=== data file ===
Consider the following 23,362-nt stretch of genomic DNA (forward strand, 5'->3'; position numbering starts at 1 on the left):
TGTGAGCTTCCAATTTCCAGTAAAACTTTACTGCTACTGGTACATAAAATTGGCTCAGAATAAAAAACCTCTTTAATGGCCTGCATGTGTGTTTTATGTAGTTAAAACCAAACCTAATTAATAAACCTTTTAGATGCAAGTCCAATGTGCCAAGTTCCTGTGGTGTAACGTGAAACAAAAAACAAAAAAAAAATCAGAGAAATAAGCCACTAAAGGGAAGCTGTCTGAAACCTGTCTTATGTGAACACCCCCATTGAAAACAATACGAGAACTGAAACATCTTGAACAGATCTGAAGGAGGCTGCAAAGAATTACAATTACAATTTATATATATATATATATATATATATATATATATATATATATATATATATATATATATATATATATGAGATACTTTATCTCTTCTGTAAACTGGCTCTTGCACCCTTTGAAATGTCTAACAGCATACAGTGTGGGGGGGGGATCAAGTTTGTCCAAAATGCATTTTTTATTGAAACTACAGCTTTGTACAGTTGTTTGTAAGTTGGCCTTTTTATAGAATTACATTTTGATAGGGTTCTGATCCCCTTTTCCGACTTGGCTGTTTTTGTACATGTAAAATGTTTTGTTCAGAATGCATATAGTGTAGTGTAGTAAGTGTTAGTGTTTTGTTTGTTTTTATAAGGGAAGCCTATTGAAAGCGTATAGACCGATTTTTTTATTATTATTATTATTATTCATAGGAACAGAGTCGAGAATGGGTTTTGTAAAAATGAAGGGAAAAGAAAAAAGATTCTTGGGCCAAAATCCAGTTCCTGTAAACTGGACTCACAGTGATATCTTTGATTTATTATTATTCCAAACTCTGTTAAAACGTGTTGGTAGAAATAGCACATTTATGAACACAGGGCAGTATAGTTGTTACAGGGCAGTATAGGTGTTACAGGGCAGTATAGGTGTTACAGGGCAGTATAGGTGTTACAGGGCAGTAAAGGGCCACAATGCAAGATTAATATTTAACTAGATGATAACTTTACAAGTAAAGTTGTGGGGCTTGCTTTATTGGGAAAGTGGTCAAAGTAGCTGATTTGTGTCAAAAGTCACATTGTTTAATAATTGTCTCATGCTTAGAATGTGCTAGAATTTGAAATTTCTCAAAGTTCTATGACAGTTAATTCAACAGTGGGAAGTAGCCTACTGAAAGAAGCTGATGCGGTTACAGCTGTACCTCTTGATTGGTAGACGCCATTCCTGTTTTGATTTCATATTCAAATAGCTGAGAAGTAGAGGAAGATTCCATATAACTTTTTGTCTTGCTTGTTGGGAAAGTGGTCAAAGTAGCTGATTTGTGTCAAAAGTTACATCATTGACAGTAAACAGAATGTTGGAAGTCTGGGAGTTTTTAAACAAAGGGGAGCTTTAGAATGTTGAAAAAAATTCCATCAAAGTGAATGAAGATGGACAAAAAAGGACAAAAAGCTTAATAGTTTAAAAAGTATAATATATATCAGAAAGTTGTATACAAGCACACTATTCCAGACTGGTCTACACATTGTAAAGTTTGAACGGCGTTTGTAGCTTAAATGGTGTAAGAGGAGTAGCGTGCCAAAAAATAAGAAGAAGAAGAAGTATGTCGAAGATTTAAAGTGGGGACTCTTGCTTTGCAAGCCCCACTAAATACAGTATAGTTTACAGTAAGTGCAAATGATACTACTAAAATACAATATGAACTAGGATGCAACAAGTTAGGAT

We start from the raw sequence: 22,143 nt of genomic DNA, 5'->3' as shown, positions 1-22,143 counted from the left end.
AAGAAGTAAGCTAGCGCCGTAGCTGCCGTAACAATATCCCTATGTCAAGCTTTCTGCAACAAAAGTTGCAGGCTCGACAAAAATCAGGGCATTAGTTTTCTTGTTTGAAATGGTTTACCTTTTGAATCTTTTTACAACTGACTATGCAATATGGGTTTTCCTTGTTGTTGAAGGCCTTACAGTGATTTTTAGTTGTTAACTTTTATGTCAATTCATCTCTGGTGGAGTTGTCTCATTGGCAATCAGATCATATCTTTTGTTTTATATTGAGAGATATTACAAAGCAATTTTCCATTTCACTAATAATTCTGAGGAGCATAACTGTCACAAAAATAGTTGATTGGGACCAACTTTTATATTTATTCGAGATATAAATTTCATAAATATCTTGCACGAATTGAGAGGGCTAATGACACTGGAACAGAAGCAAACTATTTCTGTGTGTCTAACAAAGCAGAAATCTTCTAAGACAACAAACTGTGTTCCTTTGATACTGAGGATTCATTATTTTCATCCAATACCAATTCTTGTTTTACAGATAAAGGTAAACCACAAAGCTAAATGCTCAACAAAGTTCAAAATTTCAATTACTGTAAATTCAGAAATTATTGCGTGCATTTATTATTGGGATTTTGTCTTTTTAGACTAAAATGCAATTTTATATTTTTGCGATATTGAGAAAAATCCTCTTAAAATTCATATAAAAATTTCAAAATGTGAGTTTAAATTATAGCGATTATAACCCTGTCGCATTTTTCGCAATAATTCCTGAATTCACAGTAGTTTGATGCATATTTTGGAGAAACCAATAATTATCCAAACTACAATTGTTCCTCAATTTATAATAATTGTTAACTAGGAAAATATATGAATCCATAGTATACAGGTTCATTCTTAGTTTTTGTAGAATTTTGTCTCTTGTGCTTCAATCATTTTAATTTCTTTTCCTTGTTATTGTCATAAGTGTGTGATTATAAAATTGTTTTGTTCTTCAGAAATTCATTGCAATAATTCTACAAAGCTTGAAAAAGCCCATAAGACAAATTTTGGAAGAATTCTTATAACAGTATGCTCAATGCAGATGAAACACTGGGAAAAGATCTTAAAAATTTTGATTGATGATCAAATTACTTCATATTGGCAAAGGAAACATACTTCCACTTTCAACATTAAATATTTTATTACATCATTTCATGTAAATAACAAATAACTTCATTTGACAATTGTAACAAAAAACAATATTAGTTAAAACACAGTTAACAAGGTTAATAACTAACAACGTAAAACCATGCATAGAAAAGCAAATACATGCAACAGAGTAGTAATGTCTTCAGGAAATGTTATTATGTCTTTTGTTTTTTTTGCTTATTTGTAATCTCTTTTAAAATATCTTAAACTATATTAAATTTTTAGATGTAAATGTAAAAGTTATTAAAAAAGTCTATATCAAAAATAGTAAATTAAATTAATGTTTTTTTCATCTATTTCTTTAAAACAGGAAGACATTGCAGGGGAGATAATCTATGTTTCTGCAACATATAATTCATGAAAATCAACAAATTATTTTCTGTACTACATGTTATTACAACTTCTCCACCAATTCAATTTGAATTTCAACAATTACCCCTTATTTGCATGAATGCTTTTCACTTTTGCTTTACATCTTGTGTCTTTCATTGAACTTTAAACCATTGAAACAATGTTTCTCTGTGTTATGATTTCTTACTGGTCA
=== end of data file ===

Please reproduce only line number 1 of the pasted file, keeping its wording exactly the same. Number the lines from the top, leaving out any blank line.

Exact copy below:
Consider the following 23,362-nt stretch of genomic DNA (forward strand, 5'->3'; position numbering starts at 1 on the left):